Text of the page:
Changes Coming for Foreign Invested Enterprises

China’s new Foreign Investment Law (“FIL”) came into effect on January 1, 2020, marking a milestone for China’s Opening-up policy. As China makes efforts to attract new-comers from all over the world, it is also important for “old friends” to be aware of some major changes brought by the FIL to their foreign-invested enterprises (“FIEs”).

Changes for Joint Venture Companies (“JVCs”)

Under the FIL, FIEs’ governance structure will be organized according to the Company Law, Partnership Enterprise Law, and other applicable Laws. While wholly-owned foreign enterprises (“WOFEs”) have long been treated this way by registration authorities, JVCs will have to make more adjustments.

1.Change of Governance Structure

Prior to the FIL, the governance structure in JVCs had two layers, consisting only of the Board of Directors and Management. However, post-FIL, JVCs have three layers: a Shareholders Meeting, the Board of Directors, and Management.

Under the new governance scheme, important JVC matters such as capital increase, change of address, or merger will have to be resolved by shareholders. The Board of Directors will be responsible for implementation as opposed to overall decision-making.

2.Changes to Management Structure

Along with the adjustments to decision-making bodies of JVCs, the FIL grants more flexibility to JVCs’ management structure:

Pre-FIL Post-FIL
Director/Board of Directors Minimum 3 3-13 for limited liability company
Executive Director is allowed
Service Term of Director 4 years Maximum 3 years
Legal Representative Only Chairman of Board Chairman of Board, Executive Director or General Manager

3.Change of Dividends Distribution

Prior to the FIL, the standard for dividends distribution was limited to proportion of capital investment. Now that JVCs are under the purview of China’s Company Law, which encourages investors and shareholders to “make their own rules”, dividends distribution will no longer be so limited, and certain arrangements agreed upon by shareholders will be allowed.

4.Change of Equity Transfer

In addition, prior to the FIL, a transfer of equity to a third party was required to be approved by all investors of the JVC. Post-FIL the threshold has been lowered: approval by 50% or more shareholders will be enough for equity transfer to a third party.

Transition Period for FIEs

According to the FIL, there is a 5-year transition period for FIEs to adjust their governance structures. Although the FIL does not specify any enforcement measures or penalties for FIEs not making such changes within the stipulated period, foreign investors should note that there will be consequences:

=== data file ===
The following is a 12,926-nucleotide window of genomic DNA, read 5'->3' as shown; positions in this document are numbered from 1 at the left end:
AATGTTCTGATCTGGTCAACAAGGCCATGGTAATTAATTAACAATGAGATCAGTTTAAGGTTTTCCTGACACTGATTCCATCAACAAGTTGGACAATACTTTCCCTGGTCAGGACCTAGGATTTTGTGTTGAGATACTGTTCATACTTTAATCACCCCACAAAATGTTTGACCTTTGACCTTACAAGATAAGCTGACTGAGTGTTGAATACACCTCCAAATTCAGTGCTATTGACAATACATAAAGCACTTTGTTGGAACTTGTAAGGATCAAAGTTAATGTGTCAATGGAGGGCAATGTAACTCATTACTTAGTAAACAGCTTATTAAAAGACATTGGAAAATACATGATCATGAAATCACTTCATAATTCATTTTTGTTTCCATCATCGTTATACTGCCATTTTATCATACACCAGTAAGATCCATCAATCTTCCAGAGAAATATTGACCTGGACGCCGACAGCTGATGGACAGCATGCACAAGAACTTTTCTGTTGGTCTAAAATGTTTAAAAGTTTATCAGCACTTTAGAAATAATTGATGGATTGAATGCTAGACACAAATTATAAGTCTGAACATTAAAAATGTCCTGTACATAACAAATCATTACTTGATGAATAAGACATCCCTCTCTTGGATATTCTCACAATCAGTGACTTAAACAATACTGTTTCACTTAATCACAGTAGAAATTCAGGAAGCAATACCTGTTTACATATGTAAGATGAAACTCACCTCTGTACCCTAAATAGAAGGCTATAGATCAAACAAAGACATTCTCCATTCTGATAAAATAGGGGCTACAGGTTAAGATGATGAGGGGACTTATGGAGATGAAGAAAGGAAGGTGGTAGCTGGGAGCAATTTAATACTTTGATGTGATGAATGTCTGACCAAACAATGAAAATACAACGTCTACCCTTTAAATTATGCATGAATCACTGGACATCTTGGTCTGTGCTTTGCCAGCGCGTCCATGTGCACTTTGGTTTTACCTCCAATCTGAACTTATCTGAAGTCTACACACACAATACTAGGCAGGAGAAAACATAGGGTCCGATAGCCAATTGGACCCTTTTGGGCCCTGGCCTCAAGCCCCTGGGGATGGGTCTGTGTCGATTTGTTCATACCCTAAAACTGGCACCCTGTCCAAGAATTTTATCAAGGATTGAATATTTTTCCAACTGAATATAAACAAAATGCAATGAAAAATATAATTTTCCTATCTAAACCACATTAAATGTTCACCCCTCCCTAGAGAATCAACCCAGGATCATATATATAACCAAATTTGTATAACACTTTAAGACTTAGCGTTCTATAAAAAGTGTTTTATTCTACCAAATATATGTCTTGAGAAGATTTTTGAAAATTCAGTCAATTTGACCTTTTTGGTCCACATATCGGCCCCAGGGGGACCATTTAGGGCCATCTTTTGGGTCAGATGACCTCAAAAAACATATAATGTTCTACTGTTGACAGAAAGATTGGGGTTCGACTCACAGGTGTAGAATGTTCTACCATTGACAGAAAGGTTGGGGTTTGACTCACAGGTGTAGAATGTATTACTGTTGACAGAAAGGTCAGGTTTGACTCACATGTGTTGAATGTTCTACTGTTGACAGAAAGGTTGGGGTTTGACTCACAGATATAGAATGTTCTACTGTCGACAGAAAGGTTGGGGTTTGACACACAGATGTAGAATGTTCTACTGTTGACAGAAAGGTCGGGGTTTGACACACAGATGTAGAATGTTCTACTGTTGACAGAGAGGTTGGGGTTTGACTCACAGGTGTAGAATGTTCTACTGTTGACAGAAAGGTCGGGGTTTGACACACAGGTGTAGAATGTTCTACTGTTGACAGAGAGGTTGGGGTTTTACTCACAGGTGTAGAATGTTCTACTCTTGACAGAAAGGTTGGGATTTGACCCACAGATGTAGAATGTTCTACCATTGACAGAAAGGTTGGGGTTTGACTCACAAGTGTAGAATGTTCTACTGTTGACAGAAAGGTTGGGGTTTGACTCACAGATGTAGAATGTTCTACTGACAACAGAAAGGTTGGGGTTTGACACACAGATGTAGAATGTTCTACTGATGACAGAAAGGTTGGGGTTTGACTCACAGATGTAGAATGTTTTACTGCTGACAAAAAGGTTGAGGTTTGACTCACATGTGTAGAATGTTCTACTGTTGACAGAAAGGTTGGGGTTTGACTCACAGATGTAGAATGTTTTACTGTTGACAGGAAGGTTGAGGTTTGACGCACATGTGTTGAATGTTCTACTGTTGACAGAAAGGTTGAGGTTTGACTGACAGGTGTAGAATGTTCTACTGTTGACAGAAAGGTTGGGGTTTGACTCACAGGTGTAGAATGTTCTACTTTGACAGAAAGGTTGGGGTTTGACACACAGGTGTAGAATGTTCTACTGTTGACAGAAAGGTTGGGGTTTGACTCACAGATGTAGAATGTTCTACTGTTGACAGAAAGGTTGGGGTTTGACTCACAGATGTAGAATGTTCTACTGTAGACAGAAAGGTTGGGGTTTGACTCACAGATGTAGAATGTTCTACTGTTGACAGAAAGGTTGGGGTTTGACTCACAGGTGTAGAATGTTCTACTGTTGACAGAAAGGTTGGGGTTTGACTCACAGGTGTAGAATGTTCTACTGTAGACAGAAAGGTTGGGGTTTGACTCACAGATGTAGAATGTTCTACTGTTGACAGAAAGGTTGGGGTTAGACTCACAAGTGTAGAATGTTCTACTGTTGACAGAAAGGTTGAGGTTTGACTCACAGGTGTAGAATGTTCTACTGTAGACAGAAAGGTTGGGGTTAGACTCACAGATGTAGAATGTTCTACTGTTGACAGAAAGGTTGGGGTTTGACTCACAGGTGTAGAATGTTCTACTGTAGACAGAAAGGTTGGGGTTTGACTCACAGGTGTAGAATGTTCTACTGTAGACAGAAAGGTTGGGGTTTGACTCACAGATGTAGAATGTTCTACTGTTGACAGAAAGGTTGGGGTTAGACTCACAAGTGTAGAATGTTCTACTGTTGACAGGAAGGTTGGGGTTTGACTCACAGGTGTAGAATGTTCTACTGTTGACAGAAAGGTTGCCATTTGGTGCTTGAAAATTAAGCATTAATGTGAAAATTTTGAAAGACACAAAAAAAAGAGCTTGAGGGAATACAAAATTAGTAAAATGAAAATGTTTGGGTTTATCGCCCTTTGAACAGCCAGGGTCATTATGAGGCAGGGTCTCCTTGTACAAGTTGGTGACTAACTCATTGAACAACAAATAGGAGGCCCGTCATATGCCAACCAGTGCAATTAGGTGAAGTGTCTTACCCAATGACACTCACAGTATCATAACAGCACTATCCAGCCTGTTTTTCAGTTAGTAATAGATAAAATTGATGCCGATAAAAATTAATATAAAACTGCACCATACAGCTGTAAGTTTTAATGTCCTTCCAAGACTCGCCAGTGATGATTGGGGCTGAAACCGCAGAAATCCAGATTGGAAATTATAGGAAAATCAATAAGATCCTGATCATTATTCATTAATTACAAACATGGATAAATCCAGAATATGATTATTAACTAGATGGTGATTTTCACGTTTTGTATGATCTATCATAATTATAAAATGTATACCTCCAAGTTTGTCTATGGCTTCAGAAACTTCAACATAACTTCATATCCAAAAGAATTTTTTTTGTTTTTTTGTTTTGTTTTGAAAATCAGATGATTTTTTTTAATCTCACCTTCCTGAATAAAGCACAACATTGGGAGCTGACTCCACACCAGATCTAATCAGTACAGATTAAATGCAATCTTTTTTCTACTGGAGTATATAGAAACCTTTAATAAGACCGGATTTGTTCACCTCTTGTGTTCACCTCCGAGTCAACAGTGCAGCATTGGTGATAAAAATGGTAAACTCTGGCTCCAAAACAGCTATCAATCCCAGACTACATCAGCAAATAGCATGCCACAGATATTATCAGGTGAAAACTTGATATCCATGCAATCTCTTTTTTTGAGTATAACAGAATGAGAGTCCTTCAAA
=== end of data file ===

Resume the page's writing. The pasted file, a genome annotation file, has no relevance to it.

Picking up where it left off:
According to the FIL Implementing Regulation, if FIEs do not change their governance structures by then, their failure to do so will be announced to the public by the market regulation authority. Furthermore, after the transition period, the competent market regulation authority will refuse to handle any registration matter applied for or submitted by non-compliant FIEs. This sort of indirect “penalty” will severely limit the ability of such FIEs to operate, and thus detrimentally impact the foreign investors.

So, it is important for currently operating FIEs to assess their current governance structure and make necessary adjustments within the time limit. This includes potentially time-consuming negotiation and modification of Articles of Association, Shareholder Agreements, Joint Venture Agreements, Appointment Letters of Directors or Management, and more.

Furthermore, for any ongoing FIE-related transactions such as equity transfer, mergers, and acquisitions, some key issues in the transaction documents will have to be re-evaluated and reviewed.

The bottom line is this: even if 5 years seems like plenty of time, we suggest acting quickly to avoid potentially drastic consequences. Consultation with management on when and how to bring up this topic with relevant partners should be take place early. In some cases, this may even entail drafting new Joint Venture Agreements.

Da Wo is here to help

DaWo’s domestic lawyers and international experts have handled foreign investment matters for numerous clients over the years. If you have any questions regarding the new Foreign Investment Law in China, do not hesitate to contact us!